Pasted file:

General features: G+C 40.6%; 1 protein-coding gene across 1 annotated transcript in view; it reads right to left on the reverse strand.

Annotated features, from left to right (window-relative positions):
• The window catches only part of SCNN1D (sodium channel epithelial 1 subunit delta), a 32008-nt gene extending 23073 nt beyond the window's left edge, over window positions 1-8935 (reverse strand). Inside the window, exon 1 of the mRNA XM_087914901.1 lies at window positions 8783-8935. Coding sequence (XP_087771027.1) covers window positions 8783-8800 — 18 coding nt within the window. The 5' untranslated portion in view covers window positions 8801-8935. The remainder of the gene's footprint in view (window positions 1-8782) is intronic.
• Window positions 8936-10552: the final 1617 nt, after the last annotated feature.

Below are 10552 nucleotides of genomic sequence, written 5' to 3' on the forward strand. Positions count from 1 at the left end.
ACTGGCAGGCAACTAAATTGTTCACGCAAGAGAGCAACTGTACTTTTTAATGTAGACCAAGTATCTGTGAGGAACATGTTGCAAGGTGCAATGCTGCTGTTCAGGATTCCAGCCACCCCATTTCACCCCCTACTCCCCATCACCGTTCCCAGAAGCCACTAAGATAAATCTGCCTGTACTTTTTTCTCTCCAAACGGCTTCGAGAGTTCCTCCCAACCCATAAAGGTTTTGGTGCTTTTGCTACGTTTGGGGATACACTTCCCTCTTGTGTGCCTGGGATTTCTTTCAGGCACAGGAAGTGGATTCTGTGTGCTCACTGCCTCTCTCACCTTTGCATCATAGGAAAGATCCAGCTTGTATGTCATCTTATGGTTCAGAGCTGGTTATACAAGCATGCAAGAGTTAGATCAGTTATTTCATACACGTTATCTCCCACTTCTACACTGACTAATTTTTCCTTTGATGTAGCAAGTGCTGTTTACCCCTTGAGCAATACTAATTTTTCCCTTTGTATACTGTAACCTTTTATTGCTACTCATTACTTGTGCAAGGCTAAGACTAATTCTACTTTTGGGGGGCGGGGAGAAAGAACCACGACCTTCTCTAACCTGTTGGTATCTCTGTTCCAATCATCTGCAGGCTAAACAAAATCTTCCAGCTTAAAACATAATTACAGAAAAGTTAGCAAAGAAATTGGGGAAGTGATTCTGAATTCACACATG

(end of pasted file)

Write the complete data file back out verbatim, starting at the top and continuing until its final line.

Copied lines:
General features: G+C 40.6%; 1 protein-coding gene across 1 annotated transcript in view; it reads right to left on the reverse strand.

Annotated features, from left to right (window-relative positions):
• The window catches only part of SCNN1D (sodium channel epithelial 1 subunit delta), a 32008-nt gene extending 23073 nt beyond the window's left edge, over window positions 1-8935 (reverse strand). Inside the window, exon 1 of the mRNA XM_087914901.1 lies at window positions 8783-8935. Coding sequence (XP_087771027.1) covers window positions 8783-8800 — 18 coding nt within the window. The 5' untranslated portion in view covers window positions 8801-8935. The remainder of the gene's footprint in view (window positions 1-8782) is intronic.
• Window positions 8936-10552: the final 1617 nt, after the last annotated feature.

Below are 10552 nucleotides of genomic sequence, written 5' to 3' on the forward strand. Positions count from 1 at the left end.
ACTGGCAGGCAACTAAATTGTTCACGCAAGAGAGCAACTGTACTTTTTAATGTAGACCAAGTATCTGTGAGGAACATGTTGCAAGGTGCAATGCTGCTGTTCAGGATTCCAGCCACCCCATTTCACCCCCTACTCCCCATCACCGTTCCCAGAAGCCACTAAGATAAATCTGCCTGTACTTTTTTCTCTCCAAACGGCTTCGAGAGTTCCTCCCAACCCATAAAGGTTTTGGTGCTTTTGCTACGTTTGGGGATACACTTCCCTCTTGTGTGCCTGGGATTTCTTTCAGGCACAGGAAGTGGATTCTGTGTGCTCACTGCCTCTCTCACCTTTGCATCATAGGAAAGATCCAGCTTGTATGTCATCTTATGGTTCAGAGCTGGTTATACAAGCATGCAAGAGTTAGATCAGTTATTTCATACACGTTATCTCCCACTTCTACACTGACTAATTTTTCCTTTGATGTAGCAAGTGCTGTTTACCCCTTGAGCAATACTAATTTTTCCCTTTGTATACTGTAACCTTTTATTGCTACTCATTACTTGTGCAAGGCTAAGACTAATTCTACTTTTGGGGGGCGGGGAGAAAGAACCACGACCTTCTCTAACCTGTTGGTATCTCTGTTCCAATCATCTGCAGGCTAAACAAAATCTTCCAGCTTAAAACATAATTACAGAAAAGTTAGCAAAGAAATTGGGGAAGTGATTCTGAATTCACACATG